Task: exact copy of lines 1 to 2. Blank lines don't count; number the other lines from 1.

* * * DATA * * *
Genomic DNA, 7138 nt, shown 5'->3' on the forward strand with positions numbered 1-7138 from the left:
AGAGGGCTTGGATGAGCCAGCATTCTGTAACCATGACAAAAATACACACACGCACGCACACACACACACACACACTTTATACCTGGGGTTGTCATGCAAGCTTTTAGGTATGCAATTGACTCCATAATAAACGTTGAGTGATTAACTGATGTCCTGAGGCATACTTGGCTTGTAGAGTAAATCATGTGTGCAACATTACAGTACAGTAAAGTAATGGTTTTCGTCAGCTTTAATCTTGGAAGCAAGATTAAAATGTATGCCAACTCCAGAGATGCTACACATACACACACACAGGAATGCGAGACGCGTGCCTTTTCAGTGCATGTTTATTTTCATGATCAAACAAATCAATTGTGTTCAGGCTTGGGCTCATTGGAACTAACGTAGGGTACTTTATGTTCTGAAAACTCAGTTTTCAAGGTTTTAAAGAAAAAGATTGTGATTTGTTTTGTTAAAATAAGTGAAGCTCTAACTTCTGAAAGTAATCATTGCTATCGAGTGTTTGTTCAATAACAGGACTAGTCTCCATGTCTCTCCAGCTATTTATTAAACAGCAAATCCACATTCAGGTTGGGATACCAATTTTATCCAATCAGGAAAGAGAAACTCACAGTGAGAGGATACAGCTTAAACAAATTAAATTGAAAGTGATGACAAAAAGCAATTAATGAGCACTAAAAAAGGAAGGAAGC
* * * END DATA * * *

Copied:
Genomic DNA, 7138 nt, shown 5'->3' on the forward strand with positions numbered 1-7138 from the left:
AGAGGGCTTGGATGAGCCAGCATTCTGTAACCATGACAAAAATACACACACGCACGCACACACACACACACACACTTTATACCTGGGGTTGTCATGCAAGCTTTTAGGTATGCAATTGACTCCATAATAAACGTTGAGTGATTAACTGATGTCCTGAGGCATACTTGGCTTGTAGAGTAAATCATGTGTGCAACATTACAGTACAGTAAAGTAATGGTTTTCGTCAGCTTTAATCTTGGAAGCAAGATTAAAATGTATGCCAACTCCAGAGATGCTACACATACACACACACAGGAATGCGAGACGCGTGCCTTTTCAGTGCATGTTTATTTTCATGATCAAACAAATCAATTGTGTTCAGGCTTGGGCTCATTGGAACTAACGTAGGGTACTTTATGTTCTGAAAACTCAGTTTTCAAGGTTTTAAAGAAAAAGATTGTGATTTGTTTTGTTAAAATAAGTGAAGCTCTAACTTCTGAAAGTAATCATTGCTATCGAGTGTTTGTTCAATAACAGGACTAGTCTCCATGTCTCTCCAGCTATTTATTAAACAGCAAATCCACATTCAGGTTGGGATACCAATTTTATCCAATCAGGAAAGAGAAACTCACAGTGAGAGGATACAGCTTAAACAAATTAAATTGAAAGTGATGACAAAAAGCAATTAATGAGCACTAAAAAAGGAAGGAAGC